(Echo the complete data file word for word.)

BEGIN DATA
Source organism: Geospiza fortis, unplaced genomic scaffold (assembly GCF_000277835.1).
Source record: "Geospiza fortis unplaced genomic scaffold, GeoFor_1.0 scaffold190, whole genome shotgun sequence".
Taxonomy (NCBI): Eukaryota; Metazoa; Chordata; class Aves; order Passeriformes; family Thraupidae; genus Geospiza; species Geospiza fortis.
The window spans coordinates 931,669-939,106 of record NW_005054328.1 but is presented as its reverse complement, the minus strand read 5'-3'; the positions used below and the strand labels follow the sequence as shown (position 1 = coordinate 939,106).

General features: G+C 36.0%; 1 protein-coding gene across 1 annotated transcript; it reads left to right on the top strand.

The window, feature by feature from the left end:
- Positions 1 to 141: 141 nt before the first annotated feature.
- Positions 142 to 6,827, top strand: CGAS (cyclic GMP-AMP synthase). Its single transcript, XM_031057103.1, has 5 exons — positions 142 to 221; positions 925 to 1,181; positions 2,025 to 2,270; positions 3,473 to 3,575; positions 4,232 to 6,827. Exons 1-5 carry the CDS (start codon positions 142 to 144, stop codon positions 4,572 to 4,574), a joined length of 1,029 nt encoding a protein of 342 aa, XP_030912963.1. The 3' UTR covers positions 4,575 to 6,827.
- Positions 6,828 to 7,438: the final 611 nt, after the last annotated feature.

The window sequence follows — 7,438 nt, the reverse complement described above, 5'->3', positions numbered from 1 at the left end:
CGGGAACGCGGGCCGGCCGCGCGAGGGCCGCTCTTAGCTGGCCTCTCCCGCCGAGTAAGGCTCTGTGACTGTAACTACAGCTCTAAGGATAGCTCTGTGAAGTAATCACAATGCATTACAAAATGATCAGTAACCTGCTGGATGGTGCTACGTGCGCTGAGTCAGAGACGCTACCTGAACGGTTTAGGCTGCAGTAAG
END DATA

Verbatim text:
Source organism: Geospiza fortis, unplaced genomic scaffold (assembly GCF_000277835.1).
Source record: "Geospiza fortis unplaced genomic scaffold, GeoFor_1.0 scaffold190, whole genome shotgun sequence".
Taxonomy (NCBI): Eukaryota; Metazoa; Chordata; class Aves; order Passeriformes; family Thraupidae; genus Geospiza; species Geospiza fortis.
The window spans coordinates 931,669-939,106 of record NW_005054328.1 but is presented as its reverse complement, the minus strand read 5'-3'; the positions used below and the strand labels follow the sequence as shown (position 1 = coordinate 939,106).

General features: G+C 36.0%; 1 protein-coding gene across 1 annotated transcript; it reads left to right on the top strand.

The window, feature by feature from the left end:
- Positions 1 to 141: 141 nt before the first annotated feature.
- Positions 142 to 6,827, top strand: CGAS (cyclic GMP-AMP synthase). Its single transcript, XM_031057103.1, has 5 exons — positions 142 to 221; positions 925 to 1,181; positions 2,025 to 2,270; positions 3,473 to 3,575; positions 4,232 to 6,827. Exons 1-5 carry the CDS (start codon positions 142 to 144, stop codon positions 4,572 to 4,574), a joined length of 1,029 nt encoding a protein of 342 aa, XP_030912963.1. The 3' UTR covers positions 4,575 to 6,827.
- Positions 6,828 to 7,438: the final 611 nt, after the last annotated feature.

The window sequence follows — 7,438 nt, the reverse complement described above, 5'->3', positions numbered from 1 at the left end:
CGGGAACGCGGGCCGGCCGCGCGAGGGCCGCTCTTAGCTGGCCTCTCCCGCCGAGTAAGGCTCTGTGACTGTAACTACAGCTCTAAGGATAGCTCTGTGAAGTAATCACAATGCATTACAAAATGATCAGTAACCTGCTGGATGGTGCTACGTGCGCTGAGTCAGAGACGCTACCTGAACGGTTTAGGCTGCAGTAAG